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Need a get-er-done World History Curriculum


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This is my last year homeschooling, if all goes as planned. I work part time, and high school just takes up way more of my time that I had imagined... there aren't enough hours in the day to give both kids the attention they need, so we're looking at our local private Christian school for next year. We had our admissions interview yesterday, and that's when I learned that their ninth graders all take world history, which ds isn't doing this year. It's a very small school with not a lot of flexibility with scheduling, so it isn't going to be possible to work that course into his tenth grade schedule next year. So, I need to get him started ASAP on a world history course that he can complete before August. I'm looking for something that:

~Can be done quickly and efficiently without a lot of extra fluff. Read the chapter and answer the questions sort of thing. Also minimal parent involvement, since that is part of my problem for this year.

~Preferably from a Christian worldview, although I'd settle for secular non-biased. 

~Inexpensive. I already spent my curriculum budget for this school year, so hoping that this isn't going to cost me $200 buying student text, teacher guide, answer key, test booklet, test key, etc. etc. 

So far the curriculum that seems to best fit the bill is Master Books World History by Jim Stobaugh. I like that it is not only Christian, but incorporates critical thinking on worldviews rather than just regurgitating facts. (Also I'll be dropping our Worldviews course for this year to make room in the day for history, because the school does worldviews in 12th grade.) I like that it is supposed to only take 20-30 minutes a day to complete, which means that he could easily double up on the lessons each day. And I like the price. My concerns are that 1) there aren't very many reviews out there, and the ones that are were written by people who were provided with a free copy in exchange for their honest opinion. I can't tell whether those reviewers even used the curriculum. 2) there is a separate British history book. I can't tell whether or not British history has been left out of the world history book. I don't want to use it if it isn't going to be a comprehensive overview of the world. I'm okay with sticking with Western Civilization, but I don't want British history left out. I'd love feedback from anyone out there who is familiar with this curriculum. Possibly it could still work by supplementing another book on Britain, but it would have to be short. I can't overload him with our time crunch.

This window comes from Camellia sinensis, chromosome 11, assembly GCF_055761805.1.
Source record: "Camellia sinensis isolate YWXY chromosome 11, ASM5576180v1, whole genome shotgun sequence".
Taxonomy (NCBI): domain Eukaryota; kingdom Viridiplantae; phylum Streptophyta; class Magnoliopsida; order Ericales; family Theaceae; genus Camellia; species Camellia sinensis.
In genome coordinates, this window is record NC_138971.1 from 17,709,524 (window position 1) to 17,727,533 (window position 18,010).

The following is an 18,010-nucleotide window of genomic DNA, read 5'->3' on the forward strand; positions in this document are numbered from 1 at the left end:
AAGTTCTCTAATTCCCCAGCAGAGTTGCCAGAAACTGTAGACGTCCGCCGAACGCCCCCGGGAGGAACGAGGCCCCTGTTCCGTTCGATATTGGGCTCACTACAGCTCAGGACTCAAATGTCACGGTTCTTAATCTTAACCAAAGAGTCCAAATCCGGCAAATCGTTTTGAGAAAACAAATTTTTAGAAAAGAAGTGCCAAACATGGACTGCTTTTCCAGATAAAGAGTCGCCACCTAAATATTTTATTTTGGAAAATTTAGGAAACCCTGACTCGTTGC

Thank you in advance for any suggestions!

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Thanks, I had eliminated Notgrass because of the other components, but you're right, I could just skip them.

Narrowed it down to Notgrass, Abeka, and Switched-on-Schoolhouse. Showed my son the previews online to see what his preference might be, and he didn't like any of them! History isn't his favorite subject so I'm not going to find any option he *likes*, just the least detestable. 

Notgrass seems like it is the most readable. He didn't like the "projects". I'm wondering if just answering the questions in the Student Review is good enough? Maybe make him do a select number of projects instead of one for every week?